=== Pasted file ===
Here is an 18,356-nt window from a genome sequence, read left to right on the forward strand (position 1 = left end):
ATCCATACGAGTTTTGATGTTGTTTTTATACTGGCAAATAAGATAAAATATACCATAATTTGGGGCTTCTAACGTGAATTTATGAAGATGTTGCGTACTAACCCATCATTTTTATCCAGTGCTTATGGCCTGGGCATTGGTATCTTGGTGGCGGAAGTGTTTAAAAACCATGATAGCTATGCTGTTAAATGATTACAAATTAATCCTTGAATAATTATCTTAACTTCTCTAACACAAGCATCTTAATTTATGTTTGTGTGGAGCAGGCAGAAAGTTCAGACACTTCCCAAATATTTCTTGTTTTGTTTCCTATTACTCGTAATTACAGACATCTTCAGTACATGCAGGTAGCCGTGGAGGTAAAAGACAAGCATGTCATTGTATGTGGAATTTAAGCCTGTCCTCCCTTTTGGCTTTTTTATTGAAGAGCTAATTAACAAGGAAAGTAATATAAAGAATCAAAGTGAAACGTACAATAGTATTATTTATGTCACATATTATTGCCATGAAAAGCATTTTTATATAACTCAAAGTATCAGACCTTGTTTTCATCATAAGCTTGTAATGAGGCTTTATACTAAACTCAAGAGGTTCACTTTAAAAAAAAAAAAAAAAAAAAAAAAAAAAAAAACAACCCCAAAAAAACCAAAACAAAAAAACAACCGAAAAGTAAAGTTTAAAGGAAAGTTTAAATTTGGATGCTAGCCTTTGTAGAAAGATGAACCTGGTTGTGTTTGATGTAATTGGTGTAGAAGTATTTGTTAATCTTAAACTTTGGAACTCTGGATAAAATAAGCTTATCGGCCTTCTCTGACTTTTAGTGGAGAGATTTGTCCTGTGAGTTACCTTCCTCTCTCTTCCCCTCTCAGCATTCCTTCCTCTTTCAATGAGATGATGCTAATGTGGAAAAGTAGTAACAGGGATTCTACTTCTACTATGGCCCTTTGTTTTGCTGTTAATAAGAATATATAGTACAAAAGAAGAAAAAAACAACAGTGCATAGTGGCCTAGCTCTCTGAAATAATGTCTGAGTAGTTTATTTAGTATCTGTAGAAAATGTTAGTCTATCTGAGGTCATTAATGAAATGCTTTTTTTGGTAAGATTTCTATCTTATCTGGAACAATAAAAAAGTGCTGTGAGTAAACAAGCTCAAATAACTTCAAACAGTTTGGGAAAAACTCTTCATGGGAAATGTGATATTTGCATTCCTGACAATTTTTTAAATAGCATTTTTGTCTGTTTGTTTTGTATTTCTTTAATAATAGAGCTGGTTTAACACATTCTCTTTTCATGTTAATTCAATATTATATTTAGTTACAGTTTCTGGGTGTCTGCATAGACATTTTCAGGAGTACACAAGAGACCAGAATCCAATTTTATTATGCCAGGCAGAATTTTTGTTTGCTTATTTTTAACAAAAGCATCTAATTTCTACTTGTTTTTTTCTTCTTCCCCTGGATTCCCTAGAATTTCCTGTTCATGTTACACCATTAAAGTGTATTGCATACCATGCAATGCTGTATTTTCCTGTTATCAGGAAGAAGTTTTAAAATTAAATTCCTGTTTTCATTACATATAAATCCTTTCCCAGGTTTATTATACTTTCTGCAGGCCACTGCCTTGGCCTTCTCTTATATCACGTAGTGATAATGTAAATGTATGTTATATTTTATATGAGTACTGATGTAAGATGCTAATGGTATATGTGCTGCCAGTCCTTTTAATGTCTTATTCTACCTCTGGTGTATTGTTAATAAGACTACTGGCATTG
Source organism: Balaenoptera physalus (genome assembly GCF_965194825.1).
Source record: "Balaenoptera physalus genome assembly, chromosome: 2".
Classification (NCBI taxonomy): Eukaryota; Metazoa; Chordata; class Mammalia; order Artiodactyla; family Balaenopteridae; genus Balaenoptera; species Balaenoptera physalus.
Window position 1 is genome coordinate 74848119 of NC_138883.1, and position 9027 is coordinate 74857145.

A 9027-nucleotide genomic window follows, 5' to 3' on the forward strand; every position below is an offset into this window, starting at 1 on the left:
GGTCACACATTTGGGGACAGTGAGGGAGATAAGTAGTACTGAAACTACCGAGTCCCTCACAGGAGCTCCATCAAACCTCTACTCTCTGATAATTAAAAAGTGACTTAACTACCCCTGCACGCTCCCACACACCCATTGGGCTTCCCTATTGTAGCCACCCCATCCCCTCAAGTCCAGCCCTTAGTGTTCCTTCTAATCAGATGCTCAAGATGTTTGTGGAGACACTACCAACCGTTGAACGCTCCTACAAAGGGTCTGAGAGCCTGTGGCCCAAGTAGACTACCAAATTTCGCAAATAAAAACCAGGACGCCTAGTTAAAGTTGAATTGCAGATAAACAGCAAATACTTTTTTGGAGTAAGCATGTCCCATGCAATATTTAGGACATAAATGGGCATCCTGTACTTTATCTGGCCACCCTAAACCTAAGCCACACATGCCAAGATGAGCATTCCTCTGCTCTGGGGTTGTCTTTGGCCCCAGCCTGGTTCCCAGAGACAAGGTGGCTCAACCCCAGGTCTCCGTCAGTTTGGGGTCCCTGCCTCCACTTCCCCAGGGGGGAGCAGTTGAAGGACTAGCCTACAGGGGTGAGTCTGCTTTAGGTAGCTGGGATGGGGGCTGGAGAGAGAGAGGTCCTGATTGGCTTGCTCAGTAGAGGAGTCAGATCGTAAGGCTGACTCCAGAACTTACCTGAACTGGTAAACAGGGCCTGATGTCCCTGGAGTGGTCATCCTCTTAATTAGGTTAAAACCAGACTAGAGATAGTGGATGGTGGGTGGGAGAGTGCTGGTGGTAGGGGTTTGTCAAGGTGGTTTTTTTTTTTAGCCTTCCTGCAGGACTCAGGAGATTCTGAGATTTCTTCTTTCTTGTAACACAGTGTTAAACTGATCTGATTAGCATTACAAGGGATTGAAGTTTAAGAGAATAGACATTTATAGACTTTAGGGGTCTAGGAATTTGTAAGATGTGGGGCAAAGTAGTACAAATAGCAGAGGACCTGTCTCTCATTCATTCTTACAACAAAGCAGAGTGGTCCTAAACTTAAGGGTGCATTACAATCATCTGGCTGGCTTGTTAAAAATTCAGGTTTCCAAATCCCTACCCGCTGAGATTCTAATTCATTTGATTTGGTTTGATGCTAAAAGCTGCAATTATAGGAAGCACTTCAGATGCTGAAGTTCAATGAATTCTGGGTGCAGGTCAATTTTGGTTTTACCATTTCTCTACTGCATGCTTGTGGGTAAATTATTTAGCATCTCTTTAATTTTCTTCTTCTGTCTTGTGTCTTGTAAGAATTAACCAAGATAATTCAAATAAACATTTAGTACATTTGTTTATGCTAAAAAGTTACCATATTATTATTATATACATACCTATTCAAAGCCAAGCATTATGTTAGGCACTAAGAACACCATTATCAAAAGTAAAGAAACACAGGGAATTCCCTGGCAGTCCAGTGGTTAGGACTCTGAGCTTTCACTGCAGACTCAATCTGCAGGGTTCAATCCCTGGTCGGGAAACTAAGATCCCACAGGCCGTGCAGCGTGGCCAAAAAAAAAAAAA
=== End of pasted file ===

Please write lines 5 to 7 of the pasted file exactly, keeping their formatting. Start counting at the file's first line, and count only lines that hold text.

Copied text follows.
Classification (NCBI taxonomy): Eukaryota; Metazoa; Chordata; class Mammalia; order Artiodactyla; family Balaenopteridae; genus Balaenoptera; species Balaenoptera physalus.
Window position 1 is genome coordinate 74848119 of NC_138883.1, and position 9027 is coordinate 74857145.

A 9027-nucleotide genomic window follows, 5' to 3' on the forward strand; every position below is an offset into this window, starting at 1 on the left: